Henry Herbert Kildee was graduated from Cedar Valley Seminary in 1903, and from the Iowa State College in 1908.  In 1908-09 he was a Fellow of the Iowa State College, and received the degree of Master of Science from his alma mater in 1917.  In 1909 he became instructor in animal husbandry at the Iowa State College, and during that year and 1910 also served as experimentalist.  He was associate professor in charge of dairy production from 1910 until 1915; professor of animal husbandry and chief in dairy husbandry in 1915 and 1916;  chief of the dairy husbandry division, Minnesota University, from 1916 to 1918; and in 1918 became head of the department of animal industry, Iowa State College, and chief of the animal industry section, Iowa Experiment Station, both of which posts he still retains.  Since 1923 he has also been vice dean of the division of agriculture.  Professor Kildee is a member of the Acacia, Alpha Zeta, Delta Upsilon, Gamma Sigma Delta, Phi Kappa Phi and Sigma Xi fraternities.

Mr. Kildee's connections are numerous and many honors have been bestowed upon him.  Among other activities he is a member of the editorial staff of Dairy Science; a member of the board of directors of the National Dairy Association; a director of the American Royal Live Stock Show and of the Ak-Sar-Ben Live Stock Show; chairman of the national committee on classification for dairy shows; vice president of the Clydesdale Association of America; a member of the Dairy Science Association, American Association for Advancement of Science and the American Society of Animal Production; chairman of the committee on resident instruction; a member of the committee on type, appointed by the Holstein-Fresian Association of American, and of a similar committee appointed by the American Guernsey Cattle Club, and at present a member of a similar committee for the American Jersey Cattle Club; member of the committee on rules governing students' judging contest, National Dairy Show; and served as chairman of the committee on rules an d regulations for the international dairy cattle judging contest; also a member of the national committee on Record of Performance for Swine.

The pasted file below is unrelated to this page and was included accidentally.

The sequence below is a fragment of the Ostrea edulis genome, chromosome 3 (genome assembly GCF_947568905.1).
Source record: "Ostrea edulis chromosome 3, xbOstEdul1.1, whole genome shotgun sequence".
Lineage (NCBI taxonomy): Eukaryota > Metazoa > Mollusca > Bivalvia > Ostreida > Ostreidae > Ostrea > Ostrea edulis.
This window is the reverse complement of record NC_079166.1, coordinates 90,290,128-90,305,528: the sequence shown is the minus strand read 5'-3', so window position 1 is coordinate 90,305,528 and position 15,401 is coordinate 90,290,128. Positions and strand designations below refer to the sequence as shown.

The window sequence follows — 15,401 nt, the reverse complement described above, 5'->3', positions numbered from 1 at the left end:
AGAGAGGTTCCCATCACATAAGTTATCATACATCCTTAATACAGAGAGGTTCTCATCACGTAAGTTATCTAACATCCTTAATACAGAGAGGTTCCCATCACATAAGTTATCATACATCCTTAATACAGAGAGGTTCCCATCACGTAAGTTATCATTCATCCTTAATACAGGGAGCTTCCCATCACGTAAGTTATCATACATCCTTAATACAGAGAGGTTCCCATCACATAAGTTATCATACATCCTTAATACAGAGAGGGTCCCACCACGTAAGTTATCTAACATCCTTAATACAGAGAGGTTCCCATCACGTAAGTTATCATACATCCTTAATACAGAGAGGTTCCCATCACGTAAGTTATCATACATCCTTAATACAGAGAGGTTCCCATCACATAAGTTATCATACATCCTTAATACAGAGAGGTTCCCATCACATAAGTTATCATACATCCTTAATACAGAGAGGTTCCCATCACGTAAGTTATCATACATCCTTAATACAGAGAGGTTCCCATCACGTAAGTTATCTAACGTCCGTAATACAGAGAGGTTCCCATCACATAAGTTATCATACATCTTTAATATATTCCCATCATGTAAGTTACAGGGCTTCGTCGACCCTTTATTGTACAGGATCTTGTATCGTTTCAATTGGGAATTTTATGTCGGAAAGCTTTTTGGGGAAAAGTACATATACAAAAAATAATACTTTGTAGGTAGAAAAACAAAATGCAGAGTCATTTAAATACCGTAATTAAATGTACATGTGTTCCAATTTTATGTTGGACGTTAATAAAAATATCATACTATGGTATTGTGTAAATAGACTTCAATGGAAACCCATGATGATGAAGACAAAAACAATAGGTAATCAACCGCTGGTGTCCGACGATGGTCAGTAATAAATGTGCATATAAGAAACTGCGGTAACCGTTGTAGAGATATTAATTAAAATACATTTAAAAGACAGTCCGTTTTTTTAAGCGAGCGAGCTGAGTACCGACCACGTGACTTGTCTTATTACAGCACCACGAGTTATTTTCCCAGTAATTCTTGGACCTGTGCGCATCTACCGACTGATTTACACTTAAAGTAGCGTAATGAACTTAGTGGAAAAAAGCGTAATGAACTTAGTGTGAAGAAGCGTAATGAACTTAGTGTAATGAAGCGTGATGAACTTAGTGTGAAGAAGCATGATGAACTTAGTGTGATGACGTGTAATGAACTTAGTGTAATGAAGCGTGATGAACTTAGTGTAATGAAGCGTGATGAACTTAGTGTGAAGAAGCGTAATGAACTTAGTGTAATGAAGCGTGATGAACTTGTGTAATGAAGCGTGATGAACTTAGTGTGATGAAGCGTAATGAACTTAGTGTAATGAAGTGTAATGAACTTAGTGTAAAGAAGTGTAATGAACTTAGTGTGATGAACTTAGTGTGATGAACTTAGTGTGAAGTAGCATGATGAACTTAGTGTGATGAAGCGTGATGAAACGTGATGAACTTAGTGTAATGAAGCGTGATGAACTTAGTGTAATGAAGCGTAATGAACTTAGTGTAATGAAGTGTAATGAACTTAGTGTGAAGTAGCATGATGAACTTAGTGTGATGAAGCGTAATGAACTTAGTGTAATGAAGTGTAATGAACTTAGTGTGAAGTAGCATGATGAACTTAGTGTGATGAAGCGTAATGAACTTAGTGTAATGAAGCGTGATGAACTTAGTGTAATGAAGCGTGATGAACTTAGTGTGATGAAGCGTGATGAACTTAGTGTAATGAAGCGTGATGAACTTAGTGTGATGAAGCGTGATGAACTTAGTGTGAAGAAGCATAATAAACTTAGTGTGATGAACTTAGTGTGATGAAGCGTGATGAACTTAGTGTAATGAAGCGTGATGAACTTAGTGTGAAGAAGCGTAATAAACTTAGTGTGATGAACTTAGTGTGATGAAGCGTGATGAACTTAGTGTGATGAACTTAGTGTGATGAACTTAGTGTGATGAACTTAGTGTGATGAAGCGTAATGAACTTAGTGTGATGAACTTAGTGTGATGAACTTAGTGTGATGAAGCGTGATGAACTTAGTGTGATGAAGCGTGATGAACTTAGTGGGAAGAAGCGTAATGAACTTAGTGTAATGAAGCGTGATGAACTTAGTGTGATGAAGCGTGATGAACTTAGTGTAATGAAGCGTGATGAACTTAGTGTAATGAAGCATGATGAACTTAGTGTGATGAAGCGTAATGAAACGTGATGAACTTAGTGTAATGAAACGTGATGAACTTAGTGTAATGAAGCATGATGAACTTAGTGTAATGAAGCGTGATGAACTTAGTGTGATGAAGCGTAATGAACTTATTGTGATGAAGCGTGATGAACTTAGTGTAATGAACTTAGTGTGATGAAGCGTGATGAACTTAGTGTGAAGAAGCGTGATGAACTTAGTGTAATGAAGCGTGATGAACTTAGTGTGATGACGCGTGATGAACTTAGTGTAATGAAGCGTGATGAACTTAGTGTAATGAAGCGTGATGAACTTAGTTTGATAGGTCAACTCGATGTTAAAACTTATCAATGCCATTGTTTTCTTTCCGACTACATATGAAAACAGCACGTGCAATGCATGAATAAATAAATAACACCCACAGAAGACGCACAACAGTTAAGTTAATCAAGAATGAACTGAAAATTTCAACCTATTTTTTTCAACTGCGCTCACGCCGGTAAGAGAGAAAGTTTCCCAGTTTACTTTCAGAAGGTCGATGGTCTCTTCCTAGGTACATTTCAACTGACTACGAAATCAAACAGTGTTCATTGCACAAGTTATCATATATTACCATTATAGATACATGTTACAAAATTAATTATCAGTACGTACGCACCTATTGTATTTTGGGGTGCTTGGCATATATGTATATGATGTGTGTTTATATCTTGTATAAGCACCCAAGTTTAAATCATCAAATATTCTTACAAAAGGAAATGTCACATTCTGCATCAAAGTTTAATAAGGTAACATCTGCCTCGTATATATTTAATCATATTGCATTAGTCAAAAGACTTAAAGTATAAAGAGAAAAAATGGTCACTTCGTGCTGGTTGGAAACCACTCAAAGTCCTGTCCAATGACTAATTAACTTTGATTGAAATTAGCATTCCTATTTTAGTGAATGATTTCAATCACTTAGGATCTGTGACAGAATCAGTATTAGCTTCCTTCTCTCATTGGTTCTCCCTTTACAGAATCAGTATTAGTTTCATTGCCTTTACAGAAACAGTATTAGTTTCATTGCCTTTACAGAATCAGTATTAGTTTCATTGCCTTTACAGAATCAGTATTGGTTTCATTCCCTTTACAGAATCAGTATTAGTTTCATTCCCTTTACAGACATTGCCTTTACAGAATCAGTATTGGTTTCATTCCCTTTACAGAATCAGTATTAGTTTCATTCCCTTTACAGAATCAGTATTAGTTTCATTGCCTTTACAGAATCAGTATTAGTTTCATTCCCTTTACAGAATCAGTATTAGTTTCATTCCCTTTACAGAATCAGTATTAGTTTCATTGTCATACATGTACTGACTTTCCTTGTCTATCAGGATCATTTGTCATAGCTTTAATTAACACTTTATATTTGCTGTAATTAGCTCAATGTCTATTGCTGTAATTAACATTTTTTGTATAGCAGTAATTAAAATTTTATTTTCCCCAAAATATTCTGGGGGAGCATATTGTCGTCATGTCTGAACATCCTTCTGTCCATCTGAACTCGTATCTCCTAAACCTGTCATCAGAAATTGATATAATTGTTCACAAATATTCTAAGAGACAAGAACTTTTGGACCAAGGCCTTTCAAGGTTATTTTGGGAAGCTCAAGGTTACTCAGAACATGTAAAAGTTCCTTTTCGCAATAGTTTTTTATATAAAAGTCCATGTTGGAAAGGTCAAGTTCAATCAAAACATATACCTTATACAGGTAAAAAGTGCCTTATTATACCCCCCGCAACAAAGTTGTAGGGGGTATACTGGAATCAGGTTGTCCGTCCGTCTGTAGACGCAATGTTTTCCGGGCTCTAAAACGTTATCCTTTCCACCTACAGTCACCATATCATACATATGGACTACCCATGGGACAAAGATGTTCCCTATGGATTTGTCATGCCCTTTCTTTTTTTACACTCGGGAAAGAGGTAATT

Professor Kildee is the author of numerous articles which have appeared in leading live stock and agricultural journals, and of Experiment Station Circular 12, "Soiling Crops," and Circular 16, "Care, Feed and Management of the Dairy Herd."  He is also co-author of Bulletin 109, "Value of Corn, Oilmeal, Cottonseed Meal and Cluten Feed in Work Horse Rations;"  Bulletin 110, "Roots and Corn Silage for Fattening Lambs;"  Bulletin 136, "Forage Crops for Seine;"  Bulletin 143, "Hogging-down Corn - A Successful Practice;"  Bulletin 165, "Influence of Environment and Breeding in Increasing Dairy Production;"  Bulletin 187, "Soiling Crops for Milk Production;"  Bulletin 188, "Influence of Environment and Breeding in Increasing Dairy Production (II);"  Bulletin 251,  "Influence of Environment and Breeding in Increasing Dairy Production," and Bulletin 277, "Swine Performance Record Litter Comparisons."

Professor Kildee has judged some class of live stock at each of the last ten International Live Stock Expositions; some breed of dairy cattle at each of the last fourteen National Dairy Shows, and the last fourteen Dairy Cattle Congresses, and all breeds of swine at the National Swine Show, in addition to which he has been a judge at state fairs all the way from North Dakota to Arizona and from Massachusetts to California.  Professor Kildee is an eighteenth degree Scottish Rite Mason.  He is a member of the Congregational Church, and is active in college Young Men's Christian Association work.

At Osage, Iowa, in 1910, Professor Kildee was united in marriage with Miss Ruth E. Sweeney, who was born at Osage, where she received a high school education, then attending Cedar Valley Seminary and Carleton College, Northfield, Minnesota.  She is interested in her husband's work, in which she is well informed, and is also a prominent member of the Congregational Church.  Professor and Mrs. Kildee have two children:  Regina, born February 16, 1912, who graduated from the Ames High School and is now attending Iowa State College; and Kathleen, born February 24, 1921, who is attending public school.


FRANK O. KERSHNER, M. D., came to Clinton immediately after completing his medical college course and training as an interne in Chicago, and in twenty-odd years his name has become increasingly associated with the highest standards and skill represented in general surgery.

Doctor Kershner was born at Paola, Kansas, May 28, 1879, son of John and Hanna Jane (Gibson) Kershner, both now deceased.  His father was born in Illinois and his mother in Kansas.  Doctor Kershner has one sister, Mrs. Ida Hickman. of Grand Rapids, Michigan.